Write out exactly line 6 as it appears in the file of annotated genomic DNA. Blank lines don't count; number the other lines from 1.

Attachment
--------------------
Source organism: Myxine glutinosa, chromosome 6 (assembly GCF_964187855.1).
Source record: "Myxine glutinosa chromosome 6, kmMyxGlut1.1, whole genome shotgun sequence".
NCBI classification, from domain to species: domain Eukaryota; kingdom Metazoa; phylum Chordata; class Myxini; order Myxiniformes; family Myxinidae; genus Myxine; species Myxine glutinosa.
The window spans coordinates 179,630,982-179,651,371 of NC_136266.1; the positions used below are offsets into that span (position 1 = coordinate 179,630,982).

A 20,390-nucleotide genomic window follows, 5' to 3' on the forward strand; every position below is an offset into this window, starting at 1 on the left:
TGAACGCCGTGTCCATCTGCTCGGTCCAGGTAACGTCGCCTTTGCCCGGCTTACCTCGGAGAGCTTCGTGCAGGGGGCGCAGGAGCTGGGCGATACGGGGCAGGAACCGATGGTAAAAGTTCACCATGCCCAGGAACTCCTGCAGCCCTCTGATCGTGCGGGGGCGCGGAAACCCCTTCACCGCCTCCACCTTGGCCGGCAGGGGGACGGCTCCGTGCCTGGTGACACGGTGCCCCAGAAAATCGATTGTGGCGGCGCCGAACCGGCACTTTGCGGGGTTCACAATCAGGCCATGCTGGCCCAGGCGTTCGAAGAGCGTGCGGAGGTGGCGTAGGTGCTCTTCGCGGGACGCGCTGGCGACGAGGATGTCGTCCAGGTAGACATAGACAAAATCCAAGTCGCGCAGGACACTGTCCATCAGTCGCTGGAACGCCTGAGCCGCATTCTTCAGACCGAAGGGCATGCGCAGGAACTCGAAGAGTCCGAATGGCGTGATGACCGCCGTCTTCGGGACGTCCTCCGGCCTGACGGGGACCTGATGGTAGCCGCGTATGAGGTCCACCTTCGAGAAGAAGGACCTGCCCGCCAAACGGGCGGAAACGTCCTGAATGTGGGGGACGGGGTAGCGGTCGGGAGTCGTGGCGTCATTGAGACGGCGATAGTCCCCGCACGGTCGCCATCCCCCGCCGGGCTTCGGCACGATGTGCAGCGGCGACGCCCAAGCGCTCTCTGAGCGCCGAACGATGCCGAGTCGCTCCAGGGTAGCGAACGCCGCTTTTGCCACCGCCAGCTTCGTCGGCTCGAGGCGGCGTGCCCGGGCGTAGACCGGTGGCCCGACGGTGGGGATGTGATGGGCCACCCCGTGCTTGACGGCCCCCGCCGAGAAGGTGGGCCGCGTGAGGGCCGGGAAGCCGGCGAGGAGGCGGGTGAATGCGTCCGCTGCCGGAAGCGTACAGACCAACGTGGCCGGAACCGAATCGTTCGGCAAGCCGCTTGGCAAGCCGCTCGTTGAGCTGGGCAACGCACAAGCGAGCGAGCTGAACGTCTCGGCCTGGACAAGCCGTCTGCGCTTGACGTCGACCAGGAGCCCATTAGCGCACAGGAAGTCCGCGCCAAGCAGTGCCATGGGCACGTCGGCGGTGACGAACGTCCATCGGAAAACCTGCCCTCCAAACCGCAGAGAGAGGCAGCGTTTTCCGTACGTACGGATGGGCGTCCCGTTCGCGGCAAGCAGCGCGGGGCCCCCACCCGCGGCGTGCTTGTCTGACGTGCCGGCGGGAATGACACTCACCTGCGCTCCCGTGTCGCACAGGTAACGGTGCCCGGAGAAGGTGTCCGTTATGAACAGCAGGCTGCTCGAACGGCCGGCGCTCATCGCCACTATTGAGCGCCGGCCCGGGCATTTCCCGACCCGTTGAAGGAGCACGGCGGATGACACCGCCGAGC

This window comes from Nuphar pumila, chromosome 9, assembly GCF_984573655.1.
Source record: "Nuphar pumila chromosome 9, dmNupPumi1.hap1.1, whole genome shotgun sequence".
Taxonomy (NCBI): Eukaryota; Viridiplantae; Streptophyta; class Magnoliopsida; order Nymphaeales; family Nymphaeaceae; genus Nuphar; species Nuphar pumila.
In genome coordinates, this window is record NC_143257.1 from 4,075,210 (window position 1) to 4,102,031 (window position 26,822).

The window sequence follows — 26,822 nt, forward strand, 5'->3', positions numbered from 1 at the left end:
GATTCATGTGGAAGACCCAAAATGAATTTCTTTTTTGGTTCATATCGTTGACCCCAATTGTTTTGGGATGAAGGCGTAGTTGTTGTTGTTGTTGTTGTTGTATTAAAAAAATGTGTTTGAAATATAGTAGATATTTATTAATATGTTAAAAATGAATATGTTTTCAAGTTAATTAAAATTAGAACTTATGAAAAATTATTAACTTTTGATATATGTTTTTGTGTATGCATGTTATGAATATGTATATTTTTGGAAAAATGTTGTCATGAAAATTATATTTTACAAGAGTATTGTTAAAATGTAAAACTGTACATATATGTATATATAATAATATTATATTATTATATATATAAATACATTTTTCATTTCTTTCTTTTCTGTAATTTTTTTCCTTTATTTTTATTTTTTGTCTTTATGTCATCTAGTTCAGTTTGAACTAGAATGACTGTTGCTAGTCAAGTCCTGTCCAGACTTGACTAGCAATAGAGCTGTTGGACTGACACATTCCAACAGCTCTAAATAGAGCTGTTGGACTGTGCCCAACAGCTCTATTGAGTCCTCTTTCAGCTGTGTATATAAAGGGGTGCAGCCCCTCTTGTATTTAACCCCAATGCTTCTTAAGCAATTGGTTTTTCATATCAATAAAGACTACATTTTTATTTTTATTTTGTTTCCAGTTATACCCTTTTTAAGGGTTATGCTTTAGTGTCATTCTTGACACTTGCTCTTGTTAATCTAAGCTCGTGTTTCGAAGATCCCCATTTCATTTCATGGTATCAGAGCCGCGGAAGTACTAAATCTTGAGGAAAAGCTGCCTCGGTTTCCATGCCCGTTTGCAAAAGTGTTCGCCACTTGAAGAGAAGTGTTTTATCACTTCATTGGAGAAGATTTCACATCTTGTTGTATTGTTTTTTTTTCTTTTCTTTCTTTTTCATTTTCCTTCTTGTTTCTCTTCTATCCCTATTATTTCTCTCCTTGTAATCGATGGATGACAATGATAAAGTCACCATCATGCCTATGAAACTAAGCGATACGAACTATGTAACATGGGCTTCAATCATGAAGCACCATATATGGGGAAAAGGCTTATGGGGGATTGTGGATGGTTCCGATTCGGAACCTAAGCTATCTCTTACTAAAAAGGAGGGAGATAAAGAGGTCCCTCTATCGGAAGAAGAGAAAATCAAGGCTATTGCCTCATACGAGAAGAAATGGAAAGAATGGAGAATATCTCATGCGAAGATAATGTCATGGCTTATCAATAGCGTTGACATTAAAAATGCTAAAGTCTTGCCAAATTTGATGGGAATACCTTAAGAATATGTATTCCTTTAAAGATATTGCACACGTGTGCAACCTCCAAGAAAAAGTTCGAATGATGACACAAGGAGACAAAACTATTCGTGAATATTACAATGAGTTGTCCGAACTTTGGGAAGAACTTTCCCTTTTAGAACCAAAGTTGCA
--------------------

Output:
TGAACGCCGTGTCCATCTGCTCGGTCCAGGTAACGTCGCCTTTGCCCGGCTTACCTCGGAGAGCTTCGTGCAGGGGGCGCAGGAGCTGGGCGATACGGGGCAGGAACCGATGGTAAAAGTTCACCATGCCCAGGAACTCCTGCAGCCCTCTGATCGTGCGGGGGCGCGGAAACCCCTTCACCGCCTCCACCTTGGCCGGCAGGGGGACGGCTCCGTGCCTGGTGACACGGTGCCCCAGAAAATCGATTGTGGCGGCGCCGAACCGGCACTTTGCGGGGTTCACAATCAGGCCATGCTGGCCCAGGCGTTCGAAGAGCGTGCGGAGGTGGCGTAGGTGCTCTTCGCGGGACGCGCTGGCGACGAGGATGTCGTCCAGGTAGACATAGACAAAATCCAAGTCGCGCAGGACACTGTCCATCAGTCGCTGGAACGCCTGAGCCGCATTCTTCAGACCGAAGGGCATGCGCAGGAACTCGAAGAGTCCGAATGGCGTGATGACCGCCGTCTTCGGGACGTCCTCCGGCCTGACGGGGACCTGATGGTAGCCGCGTATGAGGTCCACCTTCGAGAAGAAGGACCTGCCCGCCAAACGGGCGGAAACGTCCTGAATGTGGGGGACGGGGTAGCGGTCGGGAGTCGTGGCGTCATTGAGACGGCGATAGTCCCCGCACGGTCGCCATCCCCCGCCGGGCTTCGGCACGATGTGCAGCGGCGACGCCCAAGCGCTCTCTGAGCGCCGAACGATGCCGAGTCGCTCCAGGGTAGCGAACGCCGCTTTTGCCACCGCCAGCTTCGTCGGCTCGAGGCGGCGTGCCCGGGCGTAGACCGGTGGCCCGACGGTGGGGATGTGATGGGCCACCCCGTGCTTGACGGCCCCCGCCGAGAAGGTGGGCCGCGTGAGGGCCGGGAAGCCGGCGAGGAGGCGGGTGAATGCGTCCGCTGCCGGAAGCGTACAGACCAACGTGGCCGGAACCGAATCGTTCGGCAAGCCGCTTGGCAAGCCGCTCGTTGAGCTGGGCAACGCACAAGCGAGCGAGCTGAACGTCTCGGCCTGGACAAGCCGTCTGCGCTTGACGTCGACCAGGAGCCCATTAGCGCACAGGAAGTCCGCGCCAAGCAGTGCCATGGGCACGTCGGCGGTGACGAACGTCCATCGGAAAACCTGCCCTCCAAACCGCAGAGAGAGGCAGCGTTTTCCGTACGTACGGATGGGCGTCCCGTTCGCGGCAAGCAGCGCGGGGCCCCCACCCGCGGCGTGCTTGTCTGACGTGCCGGCGGGAATGACACTCACCTGCGCTCCCGTGTCGCACAGGTAACGGTGCCCGGAGAAGGTGTCCGTTATGAACAGCAGGCTGCTCGAACGGCCGGCGCTCATCGCCACTATTGAGCGCCGGCCCGGGCATTTCCCGACCCGTTGAAGGAGCACGGCGGATGACACCGCCGAGC